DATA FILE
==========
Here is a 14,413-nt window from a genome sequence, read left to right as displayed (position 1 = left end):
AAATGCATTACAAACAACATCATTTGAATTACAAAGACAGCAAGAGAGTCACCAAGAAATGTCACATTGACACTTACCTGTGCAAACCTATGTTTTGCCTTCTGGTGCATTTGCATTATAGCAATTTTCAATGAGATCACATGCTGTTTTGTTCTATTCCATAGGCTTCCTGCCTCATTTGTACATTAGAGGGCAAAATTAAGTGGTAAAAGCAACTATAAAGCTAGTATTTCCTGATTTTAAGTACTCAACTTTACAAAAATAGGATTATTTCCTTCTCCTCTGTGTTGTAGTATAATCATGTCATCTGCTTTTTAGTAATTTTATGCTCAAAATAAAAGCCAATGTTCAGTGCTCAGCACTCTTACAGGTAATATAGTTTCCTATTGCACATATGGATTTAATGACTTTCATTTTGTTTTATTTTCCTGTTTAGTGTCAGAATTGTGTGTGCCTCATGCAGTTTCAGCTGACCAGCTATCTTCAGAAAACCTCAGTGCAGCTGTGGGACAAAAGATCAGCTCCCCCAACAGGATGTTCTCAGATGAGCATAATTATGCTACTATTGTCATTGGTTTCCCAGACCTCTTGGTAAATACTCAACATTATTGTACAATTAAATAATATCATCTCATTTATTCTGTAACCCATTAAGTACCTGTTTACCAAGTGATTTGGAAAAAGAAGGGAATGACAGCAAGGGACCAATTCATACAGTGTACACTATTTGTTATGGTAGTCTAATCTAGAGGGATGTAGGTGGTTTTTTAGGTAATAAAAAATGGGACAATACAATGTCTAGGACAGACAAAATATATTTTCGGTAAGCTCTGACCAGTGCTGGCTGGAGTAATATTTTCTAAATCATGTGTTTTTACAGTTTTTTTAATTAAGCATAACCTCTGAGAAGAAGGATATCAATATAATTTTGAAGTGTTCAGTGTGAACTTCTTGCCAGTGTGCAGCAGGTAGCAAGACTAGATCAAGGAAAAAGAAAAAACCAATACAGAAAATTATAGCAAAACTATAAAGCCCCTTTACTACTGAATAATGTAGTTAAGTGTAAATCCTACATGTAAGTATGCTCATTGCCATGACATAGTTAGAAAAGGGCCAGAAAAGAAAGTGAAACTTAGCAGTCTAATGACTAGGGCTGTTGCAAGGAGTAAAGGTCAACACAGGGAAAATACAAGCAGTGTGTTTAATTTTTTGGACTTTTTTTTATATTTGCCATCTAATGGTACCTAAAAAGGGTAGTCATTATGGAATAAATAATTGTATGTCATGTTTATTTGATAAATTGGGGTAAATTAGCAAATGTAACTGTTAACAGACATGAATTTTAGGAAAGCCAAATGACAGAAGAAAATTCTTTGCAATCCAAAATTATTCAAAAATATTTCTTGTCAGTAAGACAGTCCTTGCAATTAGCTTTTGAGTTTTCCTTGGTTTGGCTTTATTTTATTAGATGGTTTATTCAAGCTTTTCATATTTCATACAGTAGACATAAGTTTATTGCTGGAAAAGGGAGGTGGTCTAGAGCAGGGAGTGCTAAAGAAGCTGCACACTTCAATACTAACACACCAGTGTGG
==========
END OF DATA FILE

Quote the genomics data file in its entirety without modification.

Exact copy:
Here is a 14,413-nt window from a genome sequence, read left to right as displayed (position 1 = left end):
AAATGCATTACAAACAACATCATTTGAATTACAAAGACAGCAAGAGAGTCACCAAGAAATGTCACATTGACACTTACCTGTGCAAACCTATGTTTTGCCTTCTGGTGCATTTGCATTATAGCAATTTTCAATGAGATCACATGCTGTTTTGTTCTATTCCATAGGCTTCCTGCCTCATTTGTACATTAGAGGGCAAAATTAAGTGGTAAAAGCAACTATAAAGCTAGTATTTCCTGATTTTAAGTACTCAACTTTACAAAAATAGGATTATTTCCTTCTCCTCTGTGTTGTAGTATAATCATGTCATCTGCTTTTTAGTAATTTTATGCTCAAAATAAAAGCCAATGTTCAGTGCTCAGCACTCTTACAGGTAATATAGTTTCCTATTGCACATATGGATTTAATGACTTTCATTTTGTTTTATTTTCCTGTTTAGTGTCAGAATTGTGTGTGCCTCATGCAGTTTCAGCTGACCAGCTATCTTCAGAAAACCTCAGTGCAGCTGTGGGACAAAAGATCAGCTCCCCCAACAGGATGTTCTCAGATGAGCATAATTATGCTACTATTGTCATTGGTTTCCCAGACCTCTTGGTAAATACTCAACATTATTGTACAATTAAATAATATCATCTCATTTATTCTGTAACCCATTAAGTACCTGTTTACCAAGTGATTTGGAAAAAGAAGGGAATGACAGCAAGGGACCAATTCATACAGTGTACACTATTTGTTATGGTAGTCTAATCTAGAGGGATGTAGGTGGTTTTTTAGGTAATAAAAAATGGGACAATACAATGTCTAGGACAGACAAAATATATTTTCGGTAAGCTCTGACCAGTGCTGGCTGGAGTAATATTTTCTAAATCATGTGTTTTTACAGTTTTTTTAATTAAGCATAACCTCTGAGAAGAAGGATATCAATATAATTTTGAAGTGTTCAGTGTGAACTTCTTGCCAGTGTGCAGCAGGTAGCAAGACTAGATCAAGGAAAAAGAAAAAACCAATACAGAAAATTATAGCAAAACTATAAAGCCCCTTTACTACTGAATAATGTAGTTAAGTGTAAATCCTACATGTAAGTATGCTCATTGCCATGACATAGTTAGAAAAGGGCCAGAAAAGAAAGTGAAACTTAGCAGTCTAATGACTAGGGCTGTTGCAAGGAGTAAAGGTCAACACAGGGAAAATACAAGCAGTGTGTTTAATTTTTTGGACTTTTTTTTATATTTGCCATCTAATGGTACCTAAAAAGGGTAGTCATTATGGAATAAATAATTGTATGTCATGTTTATTTGATAAATTGGGGTAAATTAGCAAATGTAACTGTTAACAGACATGAATTTTAGGAAAGCCAAATGACAGAAGAAAATTCTTTGCAATCCAAAATTATTCAAAAATATTTCTTGTCAGTAAGACAGTCCTTGCAATTAGCTTTTGAGTTTTCCTTGGTTTGGCTTTATTTTATTAGATGGTTTATTCAAGCTTTTCATATTTCATACAGTAGACATAAGTTTATTGCTGGAAAAGGGAGGTGGTCTAGAGCAGGGAGTGCTAAAGAAGCTGCACACTTCAATACTAACACACCAGTGTGG